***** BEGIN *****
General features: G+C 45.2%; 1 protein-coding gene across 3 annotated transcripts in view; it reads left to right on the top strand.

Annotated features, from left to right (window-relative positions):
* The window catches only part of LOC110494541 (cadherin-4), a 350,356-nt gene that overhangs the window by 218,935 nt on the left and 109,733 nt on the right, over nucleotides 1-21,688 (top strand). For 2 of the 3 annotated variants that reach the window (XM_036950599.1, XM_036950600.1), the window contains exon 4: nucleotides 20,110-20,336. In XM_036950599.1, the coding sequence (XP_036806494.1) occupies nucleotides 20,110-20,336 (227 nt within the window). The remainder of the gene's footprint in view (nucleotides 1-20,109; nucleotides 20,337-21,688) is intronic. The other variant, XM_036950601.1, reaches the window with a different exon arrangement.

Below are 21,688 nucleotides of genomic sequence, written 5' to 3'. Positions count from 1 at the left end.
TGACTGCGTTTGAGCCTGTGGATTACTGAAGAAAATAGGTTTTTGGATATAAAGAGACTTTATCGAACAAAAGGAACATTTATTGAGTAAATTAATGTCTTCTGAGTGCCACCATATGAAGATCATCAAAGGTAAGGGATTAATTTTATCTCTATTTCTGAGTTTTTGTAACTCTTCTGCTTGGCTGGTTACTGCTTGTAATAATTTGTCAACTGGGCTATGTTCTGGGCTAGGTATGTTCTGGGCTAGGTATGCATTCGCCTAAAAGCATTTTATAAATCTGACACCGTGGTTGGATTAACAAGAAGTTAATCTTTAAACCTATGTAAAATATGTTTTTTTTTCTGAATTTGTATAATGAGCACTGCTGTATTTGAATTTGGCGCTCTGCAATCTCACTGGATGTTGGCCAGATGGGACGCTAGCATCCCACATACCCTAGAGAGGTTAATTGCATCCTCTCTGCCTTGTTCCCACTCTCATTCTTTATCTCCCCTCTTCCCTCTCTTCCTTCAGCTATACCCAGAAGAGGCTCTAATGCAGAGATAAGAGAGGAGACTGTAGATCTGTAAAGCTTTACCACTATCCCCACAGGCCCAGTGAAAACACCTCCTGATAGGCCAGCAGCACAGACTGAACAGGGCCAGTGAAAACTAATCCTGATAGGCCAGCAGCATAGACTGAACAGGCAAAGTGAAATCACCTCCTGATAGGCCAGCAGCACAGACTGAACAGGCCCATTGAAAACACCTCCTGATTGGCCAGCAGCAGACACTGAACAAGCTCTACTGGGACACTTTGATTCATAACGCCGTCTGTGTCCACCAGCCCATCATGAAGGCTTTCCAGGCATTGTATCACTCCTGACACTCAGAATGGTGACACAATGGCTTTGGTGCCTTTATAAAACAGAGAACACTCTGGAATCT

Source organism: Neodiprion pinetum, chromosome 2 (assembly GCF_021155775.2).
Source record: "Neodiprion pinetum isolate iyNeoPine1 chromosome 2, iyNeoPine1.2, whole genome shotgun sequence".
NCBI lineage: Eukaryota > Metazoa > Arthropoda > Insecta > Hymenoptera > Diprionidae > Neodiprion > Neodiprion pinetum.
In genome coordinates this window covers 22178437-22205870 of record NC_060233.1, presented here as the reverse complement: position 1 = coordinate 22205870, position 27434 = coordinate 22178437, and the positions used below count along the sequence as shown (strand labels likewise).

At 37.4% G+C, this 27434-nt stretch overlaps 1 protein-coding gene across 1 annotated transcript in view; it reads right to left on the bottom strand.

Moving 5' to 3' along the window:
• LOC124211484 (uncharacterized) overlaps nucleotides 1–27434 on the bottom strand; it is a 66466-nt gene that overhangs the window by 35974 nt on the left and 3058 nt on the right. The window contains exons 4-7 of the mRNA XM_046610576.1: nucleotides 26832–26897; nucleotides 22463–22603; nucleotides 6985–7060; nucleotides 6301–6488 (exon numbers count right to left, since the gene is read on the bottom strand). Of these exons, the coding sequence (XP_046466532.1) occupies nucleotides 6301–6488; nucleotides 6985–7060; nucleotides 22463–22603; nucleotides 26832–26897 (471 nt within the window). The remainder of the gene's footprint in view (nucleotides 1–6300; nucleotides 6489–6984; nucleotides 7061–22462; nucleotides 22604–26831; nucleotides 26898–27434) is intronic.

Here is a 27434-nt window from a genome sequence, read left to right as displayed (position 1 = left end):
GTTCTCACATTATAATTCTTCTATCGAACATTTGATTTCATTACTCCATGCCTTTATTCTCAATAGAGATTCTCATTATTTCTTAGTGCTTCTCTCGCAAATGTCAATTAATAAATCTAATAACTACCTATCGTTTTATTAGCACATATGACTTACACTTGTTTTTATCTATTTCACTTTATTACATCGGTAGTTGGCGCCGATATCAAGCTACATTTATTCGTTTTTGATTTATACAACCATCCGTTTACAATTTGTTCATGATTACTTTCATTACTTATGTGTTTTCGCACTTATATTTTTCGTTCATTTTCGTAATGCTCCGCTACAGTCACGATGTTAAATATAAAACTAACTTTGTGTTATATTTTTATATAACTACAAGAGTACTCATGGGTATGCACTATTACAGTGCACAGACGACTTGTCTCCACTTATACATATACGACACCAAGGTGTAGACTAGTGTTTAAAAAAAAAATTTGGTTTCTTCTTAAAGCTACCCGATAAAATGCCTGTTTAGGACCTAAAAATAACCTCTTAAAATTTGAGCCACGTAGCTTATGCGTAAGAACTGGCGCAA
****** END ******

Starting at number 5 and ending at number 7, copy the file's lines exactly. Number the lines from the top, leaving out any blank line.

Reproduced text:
TGACTGCGTTTGAGCCTGTGGATTACTGAAGAAAATAGGTTTTTGGATATAAAGAGACTTTATCGAACAAAAGGAACATTTATTGAGTAAATTAATGTCTTCTGAGTGCCACCATATGAAGATCATCAAAGGTAAGGGATTAATTTTATCTCTATTTCTGAGTTTTTGTAACTCTTCTGCTTGGCTGGTTACTGCTTGTAATAATTTGTCAACTGGGCTATGTTCTGGGCTAGGTATGTTCTGGGCTAGGTATGCATTCGCCTAAAAGCATTTTATAAATCTGACACCGTGGTTGGATTAACAAGAAGTTAATCTTTAAACCTATGTAAAATATGTTTTTTTTTCTGAATTTGTATAATGAGCACTGCTGTATTTGAATTTGGCGCTCTGCAATCTCACTGGATGTTGGCCAGATGGGACGCTAGCATCCCACATACCCTAGAGAGGTTAATTGCATCCTCTCTGCCTTGTTCCCACTCTCATTCTTTATCTCCCCTCTTCCCTCTCTTCCTTCAGCTATACCCAGAAGAGGCTCTAATGCAGAGATAAGAGAGGAGACTGTAGATCTGTAAAGCTTTACCACTATCCCCACAGGCCCAGTGAAAACACCTCCTGATAGGCCAGCAGCACAGACTGAACAGGGCCAGTGAAAACTAATCCTGATAGGCCAGCAGCATAGACTGAACAGGCAAAGTGAAATCACCTCCTGATAGGCCAGCAGCACAGACTGAACAGGCCCATTGAAAACACCTCCTGATTGGCCAGCAGCAGACACTGAACAAGCTCTACTGGGACACTTTGATTCATAACGCCGTCTGTGTCCACCAGCCCATCATGAAGGCTTTCCAGGCATTGTATCACTCCTGACACTCAGAATGGTGACACAATGGCTTTGGTGCCTTTATAAAACAGAGAACACTCTGGAATCT

Source organism: Neodiprion pinetum, chromosome 2 (assembly GCF_021155775.2).
Source record: "Neodiprion pinetum isolate iyNeoPine1 chromosome 2, iyNeoPine1.2, whole genome shotgun sequence".